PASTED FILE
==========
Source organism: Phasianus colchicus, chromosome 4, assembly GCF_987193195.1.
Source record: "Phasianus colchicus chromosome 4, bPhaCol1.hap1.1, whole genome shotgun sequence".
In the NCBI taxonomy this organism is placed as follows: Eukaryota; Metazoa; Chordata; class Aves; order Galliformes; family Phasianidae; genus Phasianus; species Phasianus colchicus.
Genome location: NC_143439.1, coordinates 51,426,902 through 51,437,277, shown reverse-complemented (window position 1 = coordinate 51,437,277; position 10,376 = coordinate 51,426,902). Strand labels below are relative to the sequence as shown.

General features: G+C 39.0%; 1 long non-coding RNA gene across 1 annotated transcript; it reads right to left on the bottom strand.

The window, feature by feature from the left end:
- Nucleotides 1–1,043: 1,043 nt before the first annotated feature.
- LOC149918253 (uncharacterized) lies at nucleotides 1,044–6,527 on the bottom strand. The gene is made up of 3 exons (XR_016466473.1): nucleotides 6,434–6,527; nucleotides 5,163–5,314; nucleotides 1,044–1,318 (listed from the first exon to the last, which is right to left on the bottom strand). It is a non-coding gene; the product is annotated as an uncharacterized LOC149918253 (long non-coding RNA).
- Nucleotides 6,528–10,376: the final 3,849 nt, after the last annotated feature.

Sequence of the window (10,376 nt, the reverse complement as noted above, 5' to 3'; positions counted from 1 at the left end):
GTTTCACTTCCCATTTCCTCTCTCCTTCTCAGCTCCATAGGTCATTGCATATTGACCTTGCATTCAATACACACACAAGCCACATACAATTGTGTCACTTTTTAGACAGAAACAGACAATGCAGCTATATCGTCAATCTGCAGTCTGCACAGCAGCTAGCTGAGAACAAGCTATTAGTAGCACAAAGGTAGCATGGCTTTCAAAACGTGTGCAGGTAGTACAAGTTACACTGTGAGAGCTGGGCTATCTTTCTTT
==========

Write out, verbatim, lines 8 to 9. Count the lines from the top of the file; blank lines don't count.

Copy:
- LOC149918253 (uncharacterized) lies at nucleotides 1,044–6,527 on the bottom strand. The gene is made up of 3 exons (XR_016466473.1): nucleotides 6,434–6,527; nucleotides 5,163–5,314; nucleotides 1,044–1,318 (listed from the first exon to the last, which is right to left on the bottom strand). It is a non-coding gene; the product is annotated as an uncharacterized LOC149918253 (long non-coding RNA).
- Nucleotides 6,528–10,376: the final 3,849 nt, after the last annotated feature.